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Alexia and Lord Maccon from Gail Carriger's Soulless

Lord Akeldama from Gail Carriger's Soulless

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The Daylight War by Peter V. Brett

A Memory of Light by Robert Jordan & Brandon Sanderson

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REVIEW | The Good, The Bad, and The Uncanny by Simon R. Green (Ace)

The Good, the Bad, and the Uncanny is the 10th volume in the always strange Nightside series by Simon R. Green. The strangeness is at an all-time high as the Nightside is still reeling from the events of Just Another Judgement Day, which was one of the quickest volumes and more of an interlude than anything else. I read Just Another Judgement Day right before this one, which lays the ground work for the crux of Uncanny. There was something of continuity error in Uncanny that I hope got cleared up before it went to press as I am basing my review off an advance reading copy. Than again this is the Nightside and it is all about screwing with continuity. Basically two characters talk about something as if they hadn't already in the previous volume.

If you haven't read the other Nightside books do not skip ahead to this volume as it would ruin everything that happened prior. Green does nothing if not build off everything that is seemingly unimportant from past volumes and he is still not scared of killing off some fairly prominent characters. The Good, the Bad, and the Uncanny shows that Green is still able to push the envelope with John Taylor as he hasn't lost the touch of putting him in situations that seem unwinnable just to somehow sucker punch his way out of. The series formula has not wained on me at all, which is especially telling of such a long running series.

Flying carpets, biker neaderthals, twisted religious men, hot pink transportation, and the truth about the running of the Nightside are all covered this time around. To start we get a nice little almost novella of Taylor taking a case to get an Elf to the otherside of the Nightside, which from what I can remember is the first such instance of this race having a role in the Nightside. Green takes it from the angle that Elves and their ilk should never be trusted and rightly so. In typical style Taylor enlists aid for the trek. This time around from the little seen Ms. Fate who is a kind of like an Emma Peel drag queen superheroine. She is much more likable than I was expecting. At first I was missing Deadboy, but Ms. Fate more than holds her own with her dialogue and battle skills. After Taylor clears up that trouble he is accosted by Larry Oblivion to help find his brother Tommy who has been missing since the Lilith War saga. We get Larry's origin story from his point of view, which was nice for a change of pace. A lot of closure happens this time around as things come to a head for many characters including Taylor who gets a 'best of' tour of sorts from Walker in his attempt to have Taylor better understands what it means to be Walker.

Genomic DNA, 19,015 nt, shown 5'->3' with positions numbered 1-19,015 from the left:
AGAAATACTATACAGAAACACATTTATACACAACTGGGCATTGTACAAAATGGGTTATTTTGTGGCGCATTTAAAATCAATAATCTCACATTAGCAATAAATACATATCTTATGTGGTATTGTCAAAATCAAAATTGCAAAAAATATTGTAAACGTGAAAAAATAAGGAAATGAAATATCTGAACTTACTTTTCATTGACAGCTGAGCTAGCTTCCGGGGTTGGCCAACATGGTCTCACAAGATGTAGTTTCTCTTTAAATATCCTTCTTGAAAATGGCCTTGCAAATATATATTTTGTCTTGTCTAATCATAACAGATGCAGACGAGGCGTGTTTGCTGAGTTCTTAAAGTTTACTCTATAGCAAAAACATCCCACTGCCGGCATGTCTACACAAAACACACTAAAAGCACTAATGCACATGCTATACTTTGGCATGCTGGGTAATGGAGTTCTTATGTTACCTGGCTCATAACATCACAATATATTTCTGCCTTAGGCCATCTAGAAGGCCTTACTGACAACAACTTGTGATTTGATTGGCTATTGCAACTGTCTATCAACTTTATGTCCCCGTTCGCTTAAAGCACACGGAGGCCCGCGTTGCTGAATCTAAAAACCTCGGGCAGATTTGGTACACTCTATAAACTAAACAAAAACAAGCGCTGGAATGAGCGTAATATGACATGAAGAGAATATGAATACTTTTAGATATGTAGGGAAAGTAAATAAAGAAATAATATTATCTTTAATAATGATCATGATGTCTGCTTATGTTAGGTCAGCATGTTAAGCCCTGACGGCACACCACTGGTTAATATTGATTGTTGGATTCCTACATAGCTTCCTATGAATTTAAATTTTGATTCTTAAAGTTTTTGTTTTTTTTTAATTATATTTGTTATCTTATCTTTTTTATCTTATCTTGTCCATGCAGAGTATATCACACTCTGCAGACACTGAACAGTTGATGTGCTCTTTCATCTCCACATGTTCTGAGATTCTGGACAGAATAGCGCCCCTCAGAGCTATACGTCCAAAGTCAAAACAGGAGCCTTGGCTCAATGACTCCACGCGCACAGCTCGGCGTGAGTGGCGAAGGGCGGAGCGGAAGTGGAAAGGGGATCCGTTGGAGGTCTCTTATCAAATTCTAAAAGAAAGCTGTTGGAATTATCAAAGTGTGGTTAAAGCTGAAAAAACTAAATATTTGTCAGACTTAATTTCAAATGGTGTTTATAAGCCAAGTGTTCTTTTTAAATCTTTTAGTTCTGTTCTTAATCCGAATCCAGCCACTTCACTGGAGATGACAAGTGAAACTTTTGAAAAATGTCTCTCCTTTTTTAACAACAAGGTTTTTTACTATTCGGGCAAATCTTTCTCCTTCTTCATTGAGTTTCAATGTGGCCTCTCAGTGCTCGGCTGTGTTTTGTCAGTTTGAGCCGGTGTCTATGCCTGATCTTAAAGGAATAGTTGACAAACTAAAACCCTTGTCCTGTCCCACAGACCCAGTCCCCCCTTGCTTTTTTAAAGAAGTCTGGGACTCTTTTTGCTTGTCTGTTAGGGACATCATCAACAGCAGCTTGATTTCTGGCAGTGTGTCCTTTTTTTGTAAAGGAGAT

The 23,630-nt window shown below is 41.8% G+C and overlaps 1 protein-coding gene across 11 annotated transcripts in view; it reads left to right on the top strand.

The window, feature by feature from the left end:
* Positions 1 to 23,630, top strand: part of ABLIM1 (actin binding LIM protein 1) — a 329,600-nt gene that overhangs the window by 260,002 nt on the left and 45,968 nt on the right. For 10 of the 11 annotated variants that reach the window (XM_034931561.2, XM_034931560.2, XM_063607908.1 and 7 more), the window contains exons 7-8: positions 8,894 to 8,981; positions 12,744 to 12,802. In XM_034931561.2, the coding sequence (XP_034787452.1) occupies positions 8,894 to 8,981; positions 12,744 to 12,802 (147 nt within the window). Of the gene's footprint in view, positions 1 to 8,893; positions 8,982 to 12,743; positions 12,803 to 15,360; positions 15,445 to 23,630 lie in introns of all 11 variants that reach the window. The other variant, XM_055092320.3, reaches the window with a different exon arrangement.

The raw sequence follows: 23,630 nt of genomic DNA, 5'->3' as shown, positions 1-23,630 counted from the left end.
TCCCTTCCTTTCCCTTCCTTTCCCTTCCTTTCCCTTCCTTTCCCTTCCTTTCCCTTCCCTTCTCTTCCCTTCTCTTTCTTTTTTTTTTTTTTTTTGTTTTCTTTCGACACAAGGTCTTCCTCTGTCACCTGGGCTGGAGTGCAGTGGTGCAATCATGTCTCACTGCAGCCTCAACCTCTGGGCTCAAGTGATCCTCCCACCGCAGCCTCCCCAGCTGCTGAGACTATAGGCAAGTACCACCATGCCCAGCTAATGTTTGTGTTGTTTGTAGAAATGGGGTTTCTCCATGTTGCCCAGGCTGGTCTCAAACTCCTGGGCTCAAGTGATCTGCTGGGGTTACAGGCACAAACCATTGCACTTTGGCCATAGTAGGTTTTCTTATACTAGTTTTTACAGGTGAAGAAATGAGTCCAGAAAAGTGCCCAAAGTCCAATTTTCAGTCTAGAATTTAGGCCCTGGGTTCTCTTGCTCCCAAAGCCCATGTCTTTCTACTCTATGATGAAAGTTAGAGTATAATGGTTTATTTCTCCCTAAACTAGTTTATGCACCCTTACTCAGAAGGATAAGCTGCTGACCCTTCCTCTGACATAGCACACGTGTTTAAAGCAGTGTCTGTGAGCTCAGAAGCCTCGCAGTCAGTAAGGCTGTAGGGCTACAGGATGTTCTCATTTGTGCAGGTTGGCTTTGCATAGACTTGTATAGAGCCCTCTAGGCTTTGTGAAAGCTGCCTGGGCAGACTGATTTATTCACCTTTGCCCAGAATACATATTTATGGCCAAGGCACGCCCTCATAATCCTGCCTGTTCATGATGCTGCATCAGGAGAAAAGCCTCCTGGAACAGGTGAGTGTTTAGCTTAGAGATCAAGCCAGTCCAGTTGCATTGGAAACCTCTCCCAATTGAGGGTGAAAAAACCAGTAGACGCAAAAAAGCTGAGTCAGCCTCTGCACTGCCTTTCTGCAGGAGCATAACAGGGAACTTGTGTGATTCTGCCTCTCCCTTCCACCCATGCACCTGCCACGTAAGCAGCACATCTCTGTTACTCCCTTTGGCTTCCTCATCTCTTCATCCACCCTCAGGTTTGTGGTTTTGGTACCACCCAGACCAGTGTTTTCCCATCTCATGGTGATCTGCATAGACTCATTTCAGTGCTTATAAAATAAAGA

Fans of the series will not be disappointed as a real showdown with Taylor and Walker finally happens. Through it all you gain a deeper insight into the underpinnings of the Nightside and the growth of John Taylor. The one flaw in the series is the constant repetition of some lines such as "in every way that matters." Yet Green certainly moves the story along at a fox's pace. I give The Good, the Bad, and the Uncanny 7.5 out of 10 Hats. This is setting everything up for the penultimate volume in the series as Green has said he will stop at the twelfth volume. The groundwork has been laid to give the series a strong show stopper.

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Patrick said...

12 Books Eh? Is this series worth it? I've picked up a couple of the MMPBs but haven't

Is 7.5/10 par for the series or better or worse than normal?

The Mad Hatter said...

Yup, 12 books will be the complete series. I'd say 7.5 is par for the series. There are mini arcs though. The 2nd 3 books comprise what is usually referred to as the Lilith War, which is probably the best out of the bunch. Reading the first 3 is must though. But you have to know two things going in. Firstly, these books are done in a pulp Noir style. Green isn't reaching for the literary sky, but to entertain which he usually achieves. Secondly, Green packs his stories to the brim given the tiny page counts. Reading two or 3 Nightside books is about the equivalent to 1 Dresden Files.

When you buy a Nightside book you are buying a mini-vacation into that world. Whether that is a good vacation or not will depend on your taste.

Sean said...

I caught that repeated conversation and the only explanation I can think of is that Simon isn't paying any attention. Probably bored. He turns in a story outline and some editing company intern fills in the blanks. I am generally a big fan and have read everything he has published but that oversight was a bit startling. The book just seems thrown together without any discernible cohesion.

Phrasing repeats and background recaps are a getting a little ridiculous as well.

Series: 8
Book: 3

Anonymous said...

"The series formula has not wained on me at all."

Wain is an agricultural wagon.
Wane is to lessen.